Senior Thesis Presentations
April 15-28, 2020
Is a rigorous education necessary for happiness as an adult?
Are sanctuary cities constitutional?
How does digital technology affect child development?
Is it ethical to use aborted fetal tissue for research?
Are video games a form of art?
Is evangelical feminism compatible with Scripture?
These are just a few of the fascinating and meaningful questions our seniors will be exploring this quarter as they present and defend their senior thesis papers.
In “The Lost Tools of Learning,” Dorothy Sayers described the presentation of a thesis as a key event in the life of a student attending a medieval university: “At the end of his course, he was required to compose a thesis upon some theme set by his masters or chosen by himself, and afterwards to defend his thesis against the criticism of the faculty. By this time, he would have learned—or woe betide him—not merely to write an essay on paper, but to speak audibly and intelligibly from a platform.” Such a thesis would represent “the final synthesis of the Trivium” (grammar, logic, and rhetoric) and serve as “a kind of ‘leaving examination’ during the last term at school.”
Following this tradition, over the next two weeks the class of 2019 will present their senior thesis papers to panels of faculty members in front of dozens of fellow students, friends, and family members in the CCS auditorium. This delightful event is open to the entire CCS community, and we encourage you to drop in to hear our seniors speak with wisdom and eloquence about a wide variety of topics that each of them personally believes is worthy of our attention and deliberation.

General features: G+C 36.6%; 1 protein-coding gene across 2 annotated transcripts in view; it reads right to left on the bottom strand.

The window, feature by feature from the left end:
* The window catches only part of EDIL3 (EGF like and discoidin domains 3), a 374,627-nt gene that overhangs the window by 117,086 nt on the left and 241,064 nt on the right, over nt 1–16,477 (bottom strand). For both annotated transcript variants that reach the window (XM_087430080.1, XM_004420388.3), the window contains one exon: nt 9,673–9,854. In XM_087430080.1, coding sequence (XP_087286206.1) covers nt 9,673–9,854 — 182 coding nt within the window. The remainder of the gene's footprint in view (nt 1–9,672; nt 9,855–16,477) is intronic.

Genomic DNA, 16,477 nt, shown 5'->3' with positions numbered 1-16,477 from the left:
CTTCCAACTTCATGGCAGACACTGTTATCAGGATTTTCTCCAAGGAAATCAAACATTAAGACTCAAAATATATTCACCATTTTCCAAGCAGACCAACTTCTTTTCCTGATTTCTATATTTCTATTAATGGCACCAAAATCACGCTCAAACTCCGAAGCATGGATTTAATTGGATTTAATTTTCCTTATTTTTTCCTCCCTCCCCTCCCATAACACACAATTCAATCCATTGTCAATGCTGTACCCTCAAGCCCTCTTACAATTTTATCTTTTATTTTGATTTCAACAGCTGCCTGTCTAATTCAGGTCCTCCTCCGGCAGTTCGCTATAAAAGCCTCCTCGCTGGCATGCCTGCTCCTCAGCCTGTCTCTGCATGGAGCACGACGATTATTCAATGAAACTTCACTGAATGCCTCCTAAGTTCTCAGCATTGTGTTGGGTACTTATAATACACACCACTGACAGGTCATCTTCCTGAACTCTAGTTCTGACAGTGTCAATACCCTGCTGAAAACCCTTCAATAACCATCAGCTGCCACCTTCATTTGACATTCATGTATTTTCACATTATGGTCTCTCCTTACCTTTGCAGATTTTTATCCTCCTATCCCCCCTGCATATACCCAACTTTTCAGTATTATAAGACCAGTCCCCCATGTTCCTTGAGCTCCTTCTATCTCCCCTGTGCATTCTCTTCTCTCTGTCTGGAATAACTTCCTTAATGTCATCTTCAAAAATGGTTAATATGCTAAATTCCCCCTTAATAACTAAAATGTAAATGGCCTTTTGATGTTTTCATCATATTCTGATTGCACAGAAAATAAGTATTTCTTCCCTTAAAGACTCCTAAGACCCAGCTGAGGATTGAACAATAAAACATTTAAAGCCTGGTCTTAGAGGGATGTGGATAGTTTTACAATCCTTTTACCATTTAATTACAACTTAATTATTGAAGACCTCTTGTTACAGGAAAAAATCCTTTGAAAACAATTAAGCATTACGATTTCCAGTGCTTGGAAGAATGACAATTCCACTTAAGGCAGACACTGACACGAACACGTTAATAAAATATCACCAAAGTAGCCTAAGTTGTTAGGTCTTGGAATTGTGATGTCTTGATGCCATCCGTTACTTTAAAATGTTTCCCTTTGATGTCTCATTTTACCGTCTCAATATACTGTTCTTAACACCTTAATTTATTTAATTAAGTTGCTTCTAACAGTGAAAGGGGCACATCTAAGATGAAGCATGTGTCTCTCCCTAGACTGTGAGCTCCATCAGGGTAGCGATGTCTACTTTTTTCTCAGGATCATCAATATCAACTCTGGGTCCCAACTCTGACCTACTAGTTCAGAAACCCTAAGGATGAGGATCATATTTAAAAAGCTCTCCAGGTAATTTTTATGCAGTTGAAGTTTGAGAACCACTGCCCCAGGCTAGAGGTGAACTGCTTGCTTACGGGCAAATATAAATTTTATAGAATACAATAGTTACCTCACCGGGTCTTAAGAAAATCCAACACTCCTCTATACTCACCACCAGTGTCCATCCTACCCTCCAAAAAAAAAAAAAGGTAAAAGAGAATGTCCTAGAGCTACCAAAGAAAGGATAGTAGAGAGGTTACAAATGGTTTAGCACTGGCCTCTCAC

To learn more about this project, be sure to check out our blog article “Learning How to Learn: The Senior Thesis.”
If you have any questions about the senior thesis presentations, or about the senior thesis project in general, please email our Rhetoric II teacher, Mr. Patrick Halbrook.
We are greatly looking forward to hearing from our seniors, and we would love for you to join us so you can hear from them as well.
Frequently Asked Questions
1) Can anyone attend?
Yes, anyone is welcome!
2) How long do the presentations last? When should I arrive and/or leave?
Presentations are scheduled to begin at 8:00, 8:28, 9:00, 9:28, etc. (see schedule). You are welcome to attend just one or two presentations, or to stay for the whole morning. If possible, please enter and exit the auditorium between presentations.
3) Is it okay to bring young children? Are all topics suitable for all ages?
As long as no one is a distraction, young children and babies are welcome. Many topics are controversial and deal with important moral and ethical questions. Please refer to the schedule to see which topics are covered. All discussions will be conducted in a manner appropriate for a Christian high school.